Planet Moorhouse, Kepler 62 System
“This is bullshit,” Sergeant James Wilson said. The tall, dark-haired trooper spat, the betel nut chew making his spittle a bright crimson on the sun-bleached sand.
“What’s bullshit?” Private Dave Daniels asked, his pale brows knitting. “This is only my second contract, but it seems like pretty good duty to me. Walk some fence line, guard a mine, and get paid a ton of credits? Seems pretty soft. No one’s trying to kill me, and I can go down to the bar after my shift. Sure, the locals look like anteaters, but they pay well enough so I can afford some of the overpriced beer they’ve imported.”
“Naw, that ain’t what I’m talking about, at all,” the sergeant replied. He spat again. “Don’t get me wrong, I enjoy not getting shot at as much as anyone. Having actually been hit a couple of times, I may even enjoy it more. What I’m saying is that this whole contract’s fucked up.”
“Why’s that?”
“Do you see the bird on our crest?” Sergeant Wilson asked, pointing to where the Asbaran Solutions company flag hung limply from the staff in the humid, breezeless air.
Private Daniels nodded his head, then wiped the sweat from his eyes the motion caused. “Yeah. There’s a bird with the company’s motto, ‘Kill Aliens. Get Paid.’”
“Do you know what kind of bird that is?”
“Nope; it looks like some sort of griffin.”
The sergeant stopped and glared at the junior enlisted. “Do they not teach unit history at basic any more, or are you just too fucking stupid to remember? It ain’t no damn griffin, boy; it’s a huma bird.”
“A huma bird?”
“Yeah. It’s a type of bird that never lands; it lives its entire life flying above the clouds where you can never see it.”
“Wow, that’s pretty cool. I’ve never heard of a bird like that.”
“That’s because it doesn’t exist, you dumbass,” the sergeant said, cuffing the private in the back of the head. “It’s myth-o-logical. The point I’m trying to get through your stupid fucking head is that us Asbaran ain’t for sitting around guarding shit. We’re mobile; we strike from above and crush our enemies. We don’t hang around waiting for them to hit us while we’re sitting on the damned toilet in a guardhouse on some godforsaken planet at the ass-end of the galaxy.” He spat; another red stain marked his passage. “If the Founder could see us now…”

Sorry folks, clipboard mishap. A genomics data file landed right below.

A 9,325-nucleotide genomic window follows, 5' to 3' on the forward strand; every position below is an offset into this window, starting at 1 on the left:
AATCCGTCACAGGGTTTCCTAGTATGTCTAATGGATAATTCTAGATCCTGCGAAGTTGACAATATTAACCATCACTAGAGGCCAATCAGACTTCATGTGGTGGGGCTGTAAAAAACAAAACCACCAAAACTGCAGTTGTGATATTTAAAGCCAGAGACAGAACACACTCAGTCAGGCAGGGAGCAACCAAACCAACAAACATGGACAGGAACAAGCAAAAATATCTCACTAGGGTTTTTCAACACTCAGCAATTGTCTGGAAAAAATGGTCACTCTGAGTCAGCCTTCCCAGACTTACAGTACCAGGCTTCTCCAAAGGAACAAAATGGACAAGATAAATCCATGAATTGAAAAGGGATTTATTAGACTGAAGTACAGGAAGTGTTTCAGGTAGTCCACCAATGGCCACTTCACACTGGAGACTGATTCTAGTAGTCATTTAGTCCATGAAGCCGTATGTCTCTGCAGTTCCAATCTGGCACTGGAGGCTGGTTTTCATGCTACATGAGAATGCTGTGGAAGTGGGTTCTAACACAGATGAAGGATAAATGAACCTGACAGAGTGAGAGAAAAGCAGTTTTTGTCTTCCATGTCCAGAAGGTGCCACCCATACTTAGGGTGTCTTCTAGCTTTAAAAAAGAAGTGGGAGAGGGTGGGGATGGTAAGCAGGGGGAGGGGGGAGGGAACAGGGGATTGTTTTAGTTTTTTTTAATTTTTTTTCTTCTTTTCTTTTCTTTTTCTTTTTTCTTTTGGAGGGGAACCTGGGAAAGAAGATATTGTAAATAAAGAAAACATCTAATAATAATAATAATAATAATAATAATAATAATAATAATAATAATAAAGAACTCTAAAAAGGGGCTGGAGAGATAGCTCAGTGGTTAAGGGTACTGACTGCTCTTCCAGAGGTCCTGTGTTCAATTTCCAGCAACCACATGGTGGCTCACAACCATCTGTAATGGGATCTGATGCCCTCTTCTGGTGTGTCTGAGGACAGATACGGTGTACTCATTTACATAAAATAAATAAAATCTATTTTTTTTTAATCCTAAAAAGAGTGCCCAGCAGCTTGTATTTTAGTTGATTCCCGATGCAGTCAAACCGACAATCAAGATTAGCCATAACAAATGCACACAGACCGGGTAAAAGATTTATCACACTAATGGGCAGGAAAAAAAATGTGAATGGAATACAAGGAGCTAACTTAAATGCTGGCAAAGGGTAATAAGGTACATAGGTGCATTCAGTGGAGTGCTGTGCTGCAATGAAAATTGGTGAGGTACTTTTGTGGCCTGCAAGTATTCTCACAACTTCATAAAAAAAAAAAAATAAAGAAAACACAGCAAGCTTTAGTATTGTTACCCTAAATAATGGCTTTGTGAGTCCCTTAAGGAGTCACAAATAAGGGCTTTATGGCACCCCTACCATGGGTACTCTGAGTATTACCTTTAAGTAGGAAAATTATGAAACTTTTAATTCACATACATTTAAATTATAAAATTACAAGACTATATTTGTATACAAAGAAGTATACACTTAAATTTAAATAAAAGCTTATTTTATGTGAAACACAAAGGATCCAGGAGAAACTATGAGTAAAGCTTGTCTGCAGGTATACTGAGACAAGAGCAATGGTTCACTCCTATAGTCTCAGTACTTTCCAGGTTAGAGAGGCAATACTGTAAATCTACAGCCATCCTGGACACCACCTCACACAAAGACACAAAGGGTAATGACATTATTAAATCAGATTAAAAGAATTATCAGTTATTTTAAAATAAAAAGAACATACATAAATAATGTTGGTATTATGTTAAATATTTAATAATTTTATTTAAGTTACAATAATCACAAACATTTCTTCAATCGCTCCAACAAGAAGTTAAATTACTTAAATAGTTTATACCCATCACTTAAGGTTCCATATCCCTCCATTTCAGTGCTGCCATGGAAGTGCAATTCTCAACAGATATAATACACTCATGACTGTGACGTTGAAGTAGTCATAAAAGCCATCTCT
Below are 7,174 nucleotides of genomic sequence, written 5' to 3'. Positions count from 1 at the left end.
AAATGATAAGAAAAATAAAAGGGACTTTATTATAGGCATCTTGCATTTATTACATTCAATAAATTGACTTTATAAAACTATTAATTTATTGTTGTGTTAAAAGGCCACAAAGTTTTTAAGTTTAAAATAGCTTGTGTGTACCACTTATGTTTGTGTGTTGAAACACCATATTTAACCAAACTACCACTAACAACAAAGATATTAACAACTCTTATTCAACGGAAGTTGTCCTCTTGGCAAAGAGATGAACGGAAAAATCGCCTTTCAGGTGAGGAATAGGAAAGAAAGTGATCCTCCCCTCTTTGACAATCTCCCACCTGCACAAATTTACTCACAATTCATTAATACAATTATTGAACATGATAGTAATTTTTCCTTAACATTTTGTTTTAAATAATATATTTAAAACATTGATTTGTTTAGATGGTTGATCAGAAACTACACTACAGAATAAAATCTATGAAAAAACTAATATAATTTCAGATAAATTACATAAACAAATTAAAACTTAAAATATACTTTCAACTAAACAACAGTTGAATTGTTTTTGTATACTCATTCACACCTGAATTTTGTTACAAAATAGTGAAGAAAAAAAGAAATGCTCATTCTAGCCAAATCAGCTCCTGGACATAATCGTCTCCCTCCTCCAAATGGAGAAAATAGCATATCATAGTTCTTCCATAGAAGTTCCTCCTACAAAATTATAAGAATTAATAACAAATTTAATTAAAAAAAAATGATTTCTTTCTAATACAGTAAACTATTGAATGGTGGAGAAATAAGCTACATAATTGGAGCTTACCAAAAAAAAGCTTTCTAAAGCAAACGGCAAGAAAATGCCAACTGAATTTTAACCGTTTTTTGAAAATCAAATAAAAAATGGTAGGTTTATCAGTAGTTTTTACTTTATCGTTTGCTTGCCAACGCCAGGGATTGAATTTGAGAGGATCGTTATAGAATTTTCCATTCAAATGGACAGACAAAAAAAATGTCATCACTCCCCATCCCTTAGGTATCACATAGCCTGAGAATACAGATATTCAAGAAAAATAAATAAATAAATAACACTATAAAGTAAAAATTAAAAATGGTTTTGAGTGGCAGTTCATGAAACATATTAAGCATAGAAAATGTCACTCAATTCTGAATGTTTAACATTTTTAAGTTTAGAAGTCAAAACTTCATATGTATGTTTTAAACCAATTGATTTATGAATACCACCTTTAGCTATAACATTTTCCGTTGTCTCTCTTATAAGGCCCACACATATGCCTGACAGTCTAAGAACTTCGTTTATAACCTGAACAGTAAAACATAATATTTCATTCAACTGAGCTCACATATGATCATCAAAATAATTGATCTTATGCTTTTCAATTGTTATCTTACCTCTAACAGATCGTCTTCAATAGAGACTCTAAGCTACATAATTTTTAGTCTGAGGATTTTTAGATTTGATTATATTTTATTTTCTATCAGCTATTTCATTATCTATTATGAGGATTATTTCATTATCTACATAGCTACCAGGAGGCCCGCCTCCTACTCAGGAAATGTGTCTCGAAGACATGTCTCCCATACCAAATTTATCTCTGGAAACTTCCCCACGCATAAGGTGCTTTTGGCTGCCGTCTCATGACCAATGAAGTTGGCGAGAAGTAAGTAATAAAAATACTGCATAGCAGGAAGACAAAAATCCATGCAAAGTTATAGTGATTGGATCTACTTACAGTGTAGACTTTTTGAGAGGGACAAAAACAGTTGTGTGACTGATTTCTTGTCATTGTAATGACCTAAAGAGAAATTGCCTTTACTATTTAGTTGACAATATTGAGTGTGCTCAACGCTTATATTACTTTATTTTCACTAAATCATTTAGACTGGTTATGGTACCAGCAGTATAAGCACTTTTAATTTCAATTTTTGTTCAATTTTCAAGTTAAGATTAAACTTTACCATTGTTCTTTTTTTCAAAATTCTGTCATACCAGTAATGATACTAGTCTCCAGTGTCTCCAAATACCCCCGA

“What? What would he do?”
“If the Founder could see us now, he’d probably come back and kill every single mother fucker in management. This ain’t how we’re supposed to be used. It don’t play to our strengths…and it just ain’t right!” He sighed. “It ain’t what I signed up for anyway.” He spat again, hitting his first mark dead center. “I signed up to be up there,” he continued, pointing up to the sky.
Daniels looked up to where the sergeant pointed and squinted. “Hey, what’s that?” he asked. “There’s something up there.”
Sergeant Wilson looked up. A miniature boomerang shape could just be seen, silhouetted against the clear green sky. “Fuck!” he grunted as he broke into a run back toward the shelter. “Incoming! Get under cover now!
He had only covered half the distance to the bunker when he heard the tell-tale shriek of the banshee bombs, and he knew they weren’t going to make it.

Book 3:  WINGED HUSSARS by Mark Wandrey

For more than a century, Winged Hussars has been the richest of Earth's mercenary companies, as well as the only one to specialize in space warfare. Led by Alexis Cromwell, they have carved out a reputation in the galaxy for being dependable, unflappable, and lethally efficient. Until people began shooting at them everywhere they went.

The Four Horsemen are being hunted, and the Hussar’s future is dark. But there’s one thing Alexis’ enemies didn’t count on—Alexis Cromwell is nobody’s prey.

Book 4: THE GOLDEN HORDE by Chris Kennedy

The slaughter is on! Across the galaxy, Human mercenaries are being ambushed, and an ever-increasing number of companies aren’t returning from their contracts. Someone even appears to be plotting the demise of the premier Four Horsemen companies, and disaster for the other three companies has only been averted by the narrowest of margins.

The fourth horseman is in play, and time is running out to save the Earth and everyone on it!

Book 5:  A FISTFUL OF CREDITS – Anthology edited by Chris Kennedy and Mark Wandrey

Fourteen outstanding authors. Fourteen extraordinary stories. One bestselling universe.

It’s the Twenty-Second Century. The galaxy has opened up to humanity as a hyperactive beehive of stargates and new technologies, and we suddenly find ourselves in a vast playground of different races, environments, and cultures. There’s just one catch: we are pretty much at the bottom of the food chain.

Enter the Four Horsemen universe, where only a willingness to fight and die for money separates Humans from the majority of the other races. Enter a galaxy not only of mercenaries, but also of Peacemakers, bounty hunters, and even a strung out junkie in the
way of a hired assassin.

THE REVELATIONS CYCLE (Four Horsemen) Series Page 

Mark Wandrey

Chris Kennedy

Twitter: @ChrisKennedy110

Tuesday, August 22, 2017

WHAT THE EXPERTS SAY: Carl R. Brush, Author

Carl R. Brush, Author